OK, now weâ€™re back to talking about music in your podcast, by the way, did you notice how that transition kinda breaks things up and gives us a fresh start? OK?
So with music, youâ€™ve got some things to watch out for. First of all, donâ€™t assume that you can just pull a CD from your collection, or pop a song out of your iTunes library, and start podcasting with it. Lotâ€™s of people do it, and they even get away with it, but that doesnâ€™t make it right, does it?
Seriously, copyright laws protect the owners of a sound recording and hereâ€™s why. If I go out and record a song, maybe I didnâ€™t even write it, but I bought the rights to use it. So I record it. There are now at least three people involved, and actually many more. First theirs the author of the song, then thereâ€™s me, then thereâ€™s the producer. So you go out and buy my CD and now I get paid, the producer gets paid, and the songwriter gets paid. Everythingâ€™s fine right? Yes, so far.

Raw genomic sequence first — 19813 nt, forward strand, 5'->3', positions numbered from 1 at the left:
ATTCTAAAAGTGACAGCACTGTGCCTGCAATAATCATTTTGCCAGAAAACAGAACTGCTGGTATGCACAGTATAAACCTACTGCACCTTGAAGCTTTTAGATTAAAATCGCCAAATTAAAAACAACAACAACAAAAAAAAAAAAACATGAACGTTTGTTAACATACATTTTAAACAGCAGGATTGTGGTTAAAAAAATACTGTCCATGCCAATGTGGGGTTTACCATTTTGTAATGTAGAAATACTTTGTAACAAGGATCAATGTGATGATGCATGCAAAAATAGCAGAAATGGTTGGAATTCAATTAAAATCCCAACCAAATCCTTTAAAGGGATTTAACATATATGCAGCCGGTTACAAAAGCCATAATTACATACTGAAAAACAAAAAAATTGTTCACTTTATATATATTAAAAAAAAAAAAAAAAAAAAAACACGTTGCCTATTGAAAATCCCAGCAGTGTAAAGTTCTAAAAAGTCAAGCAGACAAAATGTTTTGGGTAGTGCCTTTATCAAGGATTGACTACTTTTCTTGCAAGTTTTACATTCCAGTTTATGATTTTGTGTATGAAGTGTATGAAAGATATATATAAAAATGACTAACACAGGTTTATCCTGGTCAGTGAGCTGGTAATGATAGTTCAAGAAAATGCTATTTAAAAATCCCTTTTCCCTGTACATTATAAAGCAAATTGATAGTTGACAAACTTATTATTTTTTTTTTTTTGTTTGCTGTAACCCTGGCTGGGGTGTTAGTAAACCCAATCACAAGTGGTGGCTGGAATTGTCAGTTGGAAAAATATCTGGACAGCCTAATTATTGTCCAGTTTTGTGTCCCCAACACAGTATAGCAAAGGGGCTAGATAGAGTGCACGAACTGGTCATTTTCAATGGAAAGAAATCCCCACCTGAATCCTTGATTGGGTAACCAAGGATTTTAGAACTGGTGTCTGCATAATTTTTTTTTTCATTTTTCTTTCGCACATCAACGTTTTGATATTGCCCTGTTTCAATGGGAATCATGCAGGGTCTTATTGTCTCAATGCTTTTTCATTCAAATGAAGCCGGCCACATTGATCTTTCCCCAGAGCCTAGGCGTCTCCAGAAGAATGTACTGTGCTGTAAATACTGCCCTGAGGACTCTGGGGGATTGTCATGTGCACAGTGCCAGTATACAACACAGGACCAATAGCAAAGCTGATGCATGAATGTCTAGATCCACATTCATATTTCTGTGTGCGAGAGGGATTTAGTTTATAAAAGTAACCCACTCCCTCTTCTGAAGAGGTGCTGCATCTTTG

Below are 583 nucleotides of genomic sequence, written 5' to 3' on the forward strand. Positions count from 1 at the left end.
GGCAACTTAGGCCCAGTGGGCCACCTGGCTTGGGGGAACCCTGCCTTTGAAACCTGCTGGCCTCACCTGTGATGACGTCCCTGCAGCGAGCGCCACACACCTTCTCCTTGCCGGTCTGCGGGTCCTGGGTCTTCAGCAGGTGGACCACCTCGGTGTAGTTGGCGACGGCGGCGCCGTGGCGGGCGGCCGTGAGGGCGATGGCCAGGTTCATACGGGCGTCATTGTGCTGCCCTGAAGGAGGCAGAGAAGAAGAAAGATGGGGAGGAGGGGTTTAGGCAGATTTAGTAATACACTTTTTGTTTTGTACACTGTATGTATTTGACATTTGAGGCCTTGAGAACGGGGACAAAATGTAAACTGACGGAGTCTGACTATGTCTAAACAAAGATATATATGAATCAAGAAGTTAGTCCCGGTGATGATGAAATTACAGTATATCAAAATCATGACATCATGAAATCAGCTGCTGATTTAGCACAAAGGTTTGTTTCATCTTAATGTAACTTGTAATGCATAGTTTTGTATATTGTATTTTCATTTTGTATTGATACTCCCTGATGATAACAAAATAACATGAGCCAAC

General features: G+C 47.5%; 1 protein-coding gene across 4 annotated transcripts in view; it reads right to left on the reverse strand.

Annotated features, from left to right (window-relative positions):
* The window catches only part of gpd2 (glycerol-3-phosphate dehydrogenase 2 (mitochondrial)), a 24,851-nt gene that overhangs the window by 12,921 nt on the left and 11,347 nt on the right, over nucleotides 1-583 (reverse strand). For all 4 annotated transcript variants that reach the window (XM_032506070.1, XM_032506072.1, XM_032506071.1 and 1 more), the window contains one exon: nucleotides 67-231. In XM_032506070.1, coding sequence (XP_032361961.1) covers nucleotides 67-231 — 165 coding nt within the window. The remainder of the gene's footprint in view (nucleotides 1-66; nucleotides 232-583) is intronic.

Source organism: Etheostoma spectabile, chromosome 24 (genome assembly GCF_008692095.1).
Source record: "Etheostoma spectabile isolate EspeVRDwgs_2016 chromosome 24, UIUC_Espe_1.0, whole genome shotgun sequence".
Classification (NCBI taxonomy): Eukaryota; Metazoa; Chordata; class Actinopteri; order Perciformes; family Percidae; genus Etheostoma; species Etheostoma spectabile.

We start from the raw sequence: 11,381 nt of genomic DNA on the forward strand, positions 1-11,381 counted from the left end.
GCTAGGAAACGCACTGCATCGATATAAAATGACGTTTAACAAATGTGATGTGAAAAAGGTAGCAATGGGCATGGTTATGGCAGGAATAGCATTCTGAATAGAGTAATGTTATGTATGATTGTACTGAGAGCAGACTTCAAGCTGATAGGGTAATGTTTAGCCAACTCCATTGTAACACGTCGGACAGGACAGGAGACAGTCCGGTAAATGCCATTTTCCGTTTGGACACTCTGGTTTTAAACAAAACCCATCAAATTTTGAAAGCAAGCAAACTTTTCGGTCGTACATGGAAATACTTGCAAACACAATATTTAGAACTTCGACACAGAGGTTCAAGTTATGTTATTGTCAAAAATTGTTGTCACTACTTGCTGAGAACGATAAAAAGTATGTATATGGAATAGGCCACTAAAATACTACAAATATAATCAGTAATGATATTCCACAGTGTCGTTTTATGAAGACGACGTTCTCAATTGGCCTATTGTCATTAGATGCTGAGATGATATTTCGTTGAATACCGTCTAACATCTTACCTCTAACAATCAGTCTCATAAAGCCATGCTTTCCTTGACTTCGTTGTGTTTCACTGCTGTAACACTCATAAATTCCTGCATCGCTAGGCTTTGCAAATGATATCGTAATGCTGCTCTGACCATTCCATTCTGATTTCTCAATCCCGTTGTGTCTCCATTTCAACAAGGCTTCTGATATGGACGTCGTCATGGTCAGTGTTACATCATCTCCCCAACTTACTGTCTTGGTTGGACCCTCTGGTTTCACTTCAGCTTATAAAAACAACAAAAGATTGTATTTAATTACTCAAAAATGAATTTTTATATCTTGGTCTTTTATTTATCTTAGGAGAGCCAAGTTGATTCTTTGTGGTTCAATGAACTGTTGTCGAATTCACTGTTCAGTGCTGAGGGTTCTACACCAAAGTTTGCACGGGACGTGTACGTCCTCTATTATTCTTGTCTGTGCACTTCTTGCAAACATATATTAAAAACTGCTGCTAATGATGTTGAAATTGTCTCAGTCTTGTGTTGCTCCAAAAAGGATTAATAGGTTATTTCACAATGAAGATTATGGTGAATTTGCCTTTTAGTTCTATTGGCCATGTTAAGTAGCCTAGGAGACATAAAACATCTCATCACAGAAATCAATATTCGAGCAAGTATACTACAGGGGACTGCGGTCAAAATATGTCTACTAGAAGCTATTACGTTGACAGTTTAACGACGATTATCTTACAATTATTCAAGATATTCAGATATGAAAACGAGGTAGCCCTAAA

Now you start a podcast and you start using my song as your theme music. Then you become real famous and millions of people listen to your podcast. Hereâ€™s where it gets a little sticky. On one hand, you could say I should like the exposure because millions of people are hearing my song on your podcast. On the other hand, I could say you owe me money because millions of people are hearing my song on your podcast and they donâ€™t need to go buy it themselves! Or that my song made you famous. Then besides me thereâ€™s the producer and the songwriter that are both gonna wanna have a talk with you, only theyâ€™ll use their lawyers to do so.